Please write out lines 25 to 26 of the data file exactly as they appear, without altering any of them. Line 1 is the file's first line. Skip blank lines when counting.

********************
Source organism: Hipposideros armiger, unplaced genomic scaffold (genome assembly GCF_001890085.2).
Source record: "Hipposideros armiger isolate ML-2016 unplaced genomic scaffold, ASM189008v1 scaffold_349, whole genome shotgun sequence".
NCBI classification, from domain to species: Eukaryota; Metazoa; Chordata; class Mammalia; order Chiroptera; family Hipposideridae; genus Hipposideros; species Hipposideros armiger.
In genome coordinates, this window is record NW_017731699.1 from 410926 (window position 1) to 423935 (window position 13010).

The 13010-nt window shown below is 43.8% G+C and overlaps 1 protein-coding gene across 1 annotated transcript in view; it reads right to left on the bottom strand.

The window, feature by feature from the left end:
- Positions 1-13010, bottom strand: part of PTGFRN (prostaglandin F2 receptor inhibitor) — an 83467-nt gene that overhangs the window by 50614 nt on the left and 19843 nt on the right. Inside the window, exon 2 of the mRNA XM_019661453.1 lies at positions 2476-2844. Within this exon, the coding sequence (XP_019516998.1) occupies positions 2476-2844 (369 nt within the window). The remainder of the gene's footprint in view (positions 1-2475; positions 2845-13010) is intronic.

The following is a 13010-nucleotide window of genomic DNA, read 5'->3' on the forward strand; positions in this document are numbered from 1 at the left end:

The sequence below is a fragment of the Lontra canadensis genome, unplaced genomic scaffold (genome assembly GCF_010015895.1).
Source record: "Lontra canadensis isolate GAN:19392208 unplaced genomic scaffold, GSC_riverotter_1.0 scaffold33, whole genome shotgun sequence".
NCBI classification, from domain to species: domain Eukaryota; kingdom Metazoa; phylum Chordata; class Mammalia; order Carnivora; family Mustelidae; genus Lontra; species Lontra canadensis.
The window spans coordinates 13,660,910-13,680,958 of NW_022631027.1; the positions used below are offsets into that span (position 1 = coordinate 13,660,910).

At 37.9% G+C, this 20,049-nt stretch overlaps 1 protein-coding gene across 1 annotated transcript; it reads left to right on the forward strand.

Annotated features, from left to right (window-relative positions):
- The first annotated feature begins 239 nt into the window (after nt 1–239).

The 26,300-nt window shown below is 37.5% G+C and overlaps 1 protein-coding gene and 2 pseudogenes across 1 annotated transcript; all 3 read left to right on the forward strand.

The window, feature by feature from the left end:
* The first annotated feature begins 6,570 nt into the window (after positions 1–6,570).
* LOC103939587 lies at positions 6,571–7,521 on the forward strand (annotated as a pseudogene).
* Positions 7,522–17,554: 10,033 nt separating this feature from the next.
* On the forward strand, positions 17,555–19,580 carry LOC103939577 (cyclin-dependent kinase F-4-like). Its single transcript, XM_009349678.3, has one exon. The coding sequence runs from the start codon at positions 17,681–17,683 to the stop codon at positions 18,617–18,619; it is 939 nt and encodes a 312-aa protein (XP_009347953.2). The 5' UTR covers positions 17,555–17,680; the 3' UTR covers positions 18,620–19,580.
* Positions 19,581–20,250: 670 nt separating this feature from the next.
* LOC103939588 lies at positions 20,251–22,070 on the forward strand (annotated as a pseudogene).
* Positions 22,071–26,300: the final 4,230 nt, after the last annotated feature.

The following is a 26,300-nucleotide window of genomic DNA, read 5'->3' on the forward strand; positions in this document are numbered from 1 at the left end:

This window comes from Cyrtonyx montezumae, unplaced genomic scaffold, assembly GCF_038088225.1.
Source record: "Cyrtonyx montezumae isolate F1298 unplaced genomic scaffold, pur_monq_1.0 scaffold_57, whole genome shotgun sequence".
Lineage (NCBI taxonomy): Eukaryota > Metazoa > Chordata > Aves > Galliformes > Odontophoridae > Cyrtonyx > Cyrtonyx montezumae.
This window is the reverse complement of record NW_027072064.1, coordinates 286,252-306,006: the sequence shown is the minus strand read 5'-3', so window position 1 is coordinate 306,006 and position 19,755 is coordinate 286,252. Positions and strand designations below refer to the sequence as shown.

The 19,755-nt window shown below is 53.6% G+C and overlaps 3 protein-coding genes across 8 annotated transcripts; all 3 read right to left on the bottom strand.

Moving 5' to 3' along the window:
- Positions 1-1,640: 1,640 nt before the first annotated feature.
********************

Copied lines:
The following is a 26,300-nucleotide window of genomic DNA, read 5'->3' on the forward strand; positions in this document are numbered from 1 at the left end:

This window comes from Cyrtonyx montezumae, unplaced genomic scaffold, assembly GCF_038088225.1.